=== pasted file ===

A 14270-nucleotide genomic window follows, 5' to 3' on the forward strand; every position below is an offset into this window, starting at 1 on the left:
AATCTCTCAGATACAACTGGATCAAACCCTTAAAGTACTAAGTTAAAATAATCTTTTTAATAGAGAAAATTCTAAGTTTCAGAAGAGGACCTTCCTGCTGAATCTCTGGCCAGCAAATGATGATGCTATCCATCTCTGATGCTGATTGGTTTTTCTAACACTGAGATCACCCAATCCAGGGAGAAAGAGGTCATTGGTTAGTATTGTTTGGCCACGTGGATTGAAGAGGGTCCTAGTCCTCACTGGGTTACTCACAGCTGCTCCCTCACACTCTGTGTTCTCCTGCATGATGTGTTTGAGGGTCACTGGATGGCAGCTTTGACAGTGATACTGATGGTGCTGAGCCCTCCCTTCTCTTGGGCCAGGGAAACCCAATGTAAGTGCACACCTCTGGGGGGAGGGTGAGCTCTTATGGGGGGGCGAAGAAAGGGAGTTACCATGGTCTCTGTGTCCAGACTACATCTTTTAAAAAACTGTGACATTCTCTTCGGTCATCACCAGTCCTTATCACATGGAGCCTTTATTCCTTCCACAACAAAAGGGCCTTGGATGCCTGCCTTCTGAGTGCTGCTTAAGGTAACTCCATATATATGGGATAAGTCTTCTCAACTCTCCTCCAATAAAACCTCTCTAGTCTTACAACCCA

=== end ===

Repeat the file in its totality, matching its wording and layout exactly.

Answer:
A 14270-nucleotide genomic window follows, 5' to 3' on the forward strand; every position below is an offset into this window, starting at 1 on the left:
AATCTCTCAGATACAACTGGATCAAACCCTTAAAGTACTAAGTTAAAATAATCTTTTTAATAGAGAAAATTCTAAGTTTCAGAAGAGGACCTTCCTGCTGAATCTCTGGCCAGCAAATGATGATGCTATCCATCTCTGATGCTGATTGGTTTTTCTAACACTGAGATCACCCAATCCAGGGAGAAAGAGGTCATTGGTTAGTATTGTTTGGCCACGTGGATTGAAGAGGGTCCTAGTCCTCACTGGGTTACTCACAGCTGCTCCCTCACACTCTGTGTTCTCCTGCATGATGTGTTTGAGGGTCACTGGATGGCAGCTTTGACAGTGATACTGATGGTGCTGAGCCCTCCCTTCTCTTGGGCCAGGGAAACCCAATGTAAGTGCACACCTCTGGGGGGAGGGTGAGCTCTTATGGGGGGGCGAAGAAAGGGAGTTACCATGGTCTCTGTGTCCAGACTACATCTTTTAAAAAACTGTGACATTCTCTTCGGTCATCACCAGTCCTTATCACATGGAGCCTTTATTCCTTCCACAACAAAAGGGCCTTGGATGCCTGCCTTCTGAGTGCTGCTTAAGGTAACTCCATATATATGGGATAAGTCTTCTCAACTCTCCTCCAATAAAACCTCTCTAGTCTTACAACCCA